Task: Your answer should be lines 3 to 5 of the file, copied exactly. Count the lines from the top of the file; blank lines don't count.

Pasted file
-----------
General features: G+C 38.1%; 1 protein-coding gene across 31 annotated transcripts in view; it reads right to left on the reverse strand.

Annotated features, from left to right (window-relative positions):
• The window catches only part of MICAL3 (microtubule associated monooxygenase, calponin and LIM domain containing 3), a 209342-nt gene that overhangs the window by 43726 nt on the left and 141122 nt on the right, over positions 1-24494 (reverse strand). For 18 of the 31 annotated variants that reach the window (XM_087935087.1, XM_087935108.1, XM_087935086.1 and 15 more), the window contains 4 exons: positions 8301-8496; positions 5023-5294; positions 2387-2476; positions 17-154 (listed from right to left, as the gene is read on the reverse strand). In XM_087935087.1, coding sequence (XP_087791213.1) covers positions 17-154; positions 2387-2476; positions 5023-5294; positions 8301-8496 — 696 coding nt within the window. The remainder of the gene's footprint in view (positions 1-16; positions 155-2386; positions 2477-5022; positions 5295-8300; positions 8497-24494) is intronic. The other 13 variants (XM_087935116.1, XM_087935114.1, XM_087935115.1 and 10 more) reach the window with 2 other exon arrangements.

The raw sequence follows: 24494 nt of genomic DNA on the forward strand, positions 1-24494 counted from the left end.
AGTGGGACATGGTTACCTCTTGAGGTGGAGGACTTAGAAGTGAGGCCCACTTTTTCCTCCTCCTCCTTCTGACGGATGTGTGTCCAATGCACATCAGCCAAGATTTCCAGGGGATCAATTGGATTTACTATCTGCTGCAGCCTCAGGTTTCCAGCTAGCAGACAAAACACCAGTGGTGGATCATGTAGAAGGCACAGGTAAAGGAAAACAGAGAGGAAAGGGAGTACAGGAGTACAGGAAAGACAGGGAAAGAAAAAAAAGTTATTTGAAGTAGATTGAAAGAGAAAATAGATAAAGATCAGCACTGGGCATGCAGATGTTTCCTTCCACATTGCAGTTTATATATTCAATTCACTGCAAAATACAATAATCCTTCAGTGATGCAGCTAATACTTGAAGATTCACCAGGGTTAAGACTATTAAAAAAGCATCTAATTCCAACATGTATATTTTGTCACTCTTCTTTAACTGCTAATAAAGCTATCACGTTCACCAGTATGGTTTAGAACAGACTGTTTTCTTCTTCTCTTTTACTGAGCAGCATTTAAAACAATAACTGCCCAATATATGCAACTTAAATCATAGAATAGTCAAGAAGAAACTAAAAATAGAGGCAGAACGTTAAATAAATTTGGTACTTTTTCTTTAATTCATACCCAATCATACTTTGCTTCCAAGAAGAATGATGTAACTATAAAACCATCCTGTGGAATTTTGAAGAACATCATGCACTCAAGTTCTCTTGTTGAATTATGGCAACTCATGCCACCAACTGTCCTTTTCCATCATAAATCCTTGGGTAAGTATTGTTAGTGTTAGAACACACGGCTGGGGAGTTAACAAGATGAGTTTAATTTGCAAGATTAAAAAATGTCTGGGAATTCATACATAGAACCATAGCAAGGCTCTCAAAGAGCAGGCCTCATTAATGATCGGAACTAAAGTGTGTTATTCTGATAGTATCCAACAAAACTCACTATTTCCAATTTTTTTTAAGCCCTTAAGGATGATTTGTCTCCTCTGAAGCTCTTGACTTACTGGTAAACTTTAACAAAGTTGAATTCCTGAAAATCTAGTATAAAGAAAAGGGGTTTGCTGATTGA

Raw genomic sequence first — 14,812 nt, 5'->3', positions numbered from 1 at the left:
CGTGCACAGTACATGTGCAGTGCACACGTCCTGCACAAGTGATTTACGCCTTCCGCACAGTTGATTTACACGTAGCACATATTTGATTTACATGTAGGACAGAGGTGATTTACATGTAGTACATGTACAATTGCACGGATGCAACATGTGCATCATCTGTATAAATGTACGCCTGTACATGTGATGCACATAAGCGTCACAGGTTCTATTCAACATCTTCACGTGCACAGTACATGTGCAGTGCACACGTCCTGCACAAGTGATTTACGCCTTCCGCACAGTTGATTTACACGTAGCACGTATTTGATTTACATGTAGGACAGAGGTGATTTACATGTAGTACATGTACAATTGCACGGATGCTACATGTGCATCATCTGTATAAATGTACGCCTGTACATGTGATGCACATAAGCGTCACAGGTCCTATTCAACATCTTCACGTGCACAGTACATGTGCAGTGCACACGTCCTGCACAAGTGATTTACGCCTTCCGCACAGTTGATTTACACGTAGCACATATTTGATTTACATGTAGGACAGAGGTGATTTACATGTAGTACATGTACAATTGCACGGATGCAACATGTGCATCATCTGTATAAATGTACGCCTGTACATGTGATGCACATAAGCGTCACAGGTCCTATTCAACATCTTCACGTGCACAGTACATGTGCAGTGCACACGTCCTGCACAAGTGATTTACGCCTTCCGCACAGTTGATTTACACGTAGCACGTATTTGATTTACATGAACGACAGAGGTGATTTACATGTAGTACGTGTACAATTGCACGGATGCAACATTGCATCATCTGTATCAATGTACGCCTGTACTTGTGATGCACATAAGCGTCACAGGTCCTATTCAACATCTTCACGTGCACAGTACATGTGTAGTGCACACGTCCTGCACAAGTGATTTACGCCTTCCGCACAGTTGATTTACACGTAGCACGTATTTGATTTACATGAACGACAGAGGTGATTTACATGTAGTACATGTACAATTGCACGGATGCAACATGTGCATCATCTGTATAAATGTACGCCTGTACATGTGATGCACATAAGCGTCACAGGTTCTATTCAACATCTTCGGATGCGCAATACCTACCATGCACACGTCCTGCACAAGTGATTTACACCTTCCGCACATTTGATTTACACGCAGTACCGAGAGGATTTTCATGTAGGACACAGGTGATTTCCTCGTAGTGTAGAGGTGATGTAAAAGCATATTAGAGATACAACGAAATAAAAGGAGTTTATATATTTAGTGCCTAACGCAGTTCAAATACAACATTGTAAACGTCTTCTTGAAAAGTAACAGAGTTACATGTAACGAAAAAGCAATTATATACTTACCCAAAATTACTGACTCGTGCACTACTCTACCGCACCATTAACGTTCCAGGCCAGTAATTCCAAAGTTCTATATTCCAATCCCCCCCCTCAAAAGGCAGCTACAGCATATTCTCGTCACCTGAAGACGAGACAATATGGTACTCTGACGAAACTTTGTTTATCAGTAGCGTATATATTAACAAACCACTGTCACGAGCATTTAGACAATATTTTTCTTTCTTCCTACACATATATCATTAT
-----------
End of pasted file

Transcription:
• The window catches only part of MICAL3 (microtubule associated monooxygenase, calponin and LIM domain containing 3), a 209342-nt gene that overhangs the window by 43726 nt on the left and 141122 nt on the right, over positions 1-24494 (reverse strand). For 18 of the 31 annotated variants that reach the window (XM_087935087.1, XM_087935108.1, XM_087935086.1 and 15 more), the window contains 4 exons: positions 8301-8496; positions 5023-5294; positions 2387-2476; positions 17-154 (listed from right to left, as the gene is read on the reverse strand). In XM_087935087.1, coding sequence (XP_087791213.1) covers positions 17-154; positions 2387-2476; positions 5023-5294; positions 8301-8496 — 696 coding nt within the window. The remainder of the gene's footprint in view (positions 1-16; positions 155-2386; positions 2477-5022; positions 5295-8300; positions 8497-24494) is intronic. The other 13 variants (XM_087935116.1, XM_087935114.1, XM_087935115.1 and 10 more) reach the window with 2 other exon arrangements.

The raw sequence follows: 24494 nt of genomic DNA on the forward strand, positions 1-24494 counted from the left end.
AGTGGGACATGGTTACCTCTTGAGGTGGAGGACTTAGAAGTGAGGCCCACTTTTTCCTCCTCCTCCTTCTGACGGATGTGTGTCCAATGCACATCAGCCAAGATTTCCAGGGGATCAATTGGATTTACTATCTGCTGCAGCCTCAGGTTTCCAGCTAGCAGACAAAACACCAGTGGTGGATCATGTAGAAGGCACAGGTAAAGGAAAACAGAGAGGAAAGGGAGTACAGGAGTACAGGAAAGACAGGGAAAGAAAAAAAAGTTATTTGAAGTAGATTGAAAGAGAAAATAGATAAAGATCAGCACTGGGCATGCAGATGTTTCCTTCCACATTGCAGTTTATATATTCAATTCACTGCAAAATACAATAATCCTTCAGTGATGCAGCTAATACTTGAAGATTCACCAGGGTTAAGACTATTAAAAAAGCATCTAATTCCAACATGTATATTTTGTCACTCTTCTTTAACTGCTAATAAAGCTATCACGTTCACCAGTATGGTTTAGAACAGACTGTTTTCTTCTTCTCTTTTACTGAGCAGCATTTAAAACAATAACTGCCCAATATATGCAACTTAAATCATAGAATAGTCAAGAAGAAACTAAAAATAGAGGCAGAACGTTAAATAAATTTGGTACTTTTTCTTTAATTCATACCCAATCATACTTTGCTTCCAAGAAGAATGATGTAACTATAAAACCATCCTGTGGAATTTTGAAGAACATCATGCACTCAAGTTCTCTTGTTGAATTATGGCAACTCATGCCACCAACTGTCCTTTTCCATCATAAATCCTTGGGTAAGTATTGTTAGTGTTAGAACACACGGCTGGGGAGTTAACAAGATGAGTTTAATTTGCAAGATTAAAAAATGTCTGGGAATTCATACATAGAACCATAGCAAGGCTCTCAAAGAGCAGGCCTCATTAATGATCGGAACTAAAGTGTGTTATTCTGATAGTATCCAACAAAACTCACTATTTCCAATTTTTTTTAAGCCCTTAAGGATGATTTGTCTCCTCTGAAGCTCTTGACTTACTGGTAAACTTTAACAAAGTTGAATTCCTGAAAATCTAGTATAAAGAAAAGGGGTTTGCTGATTGA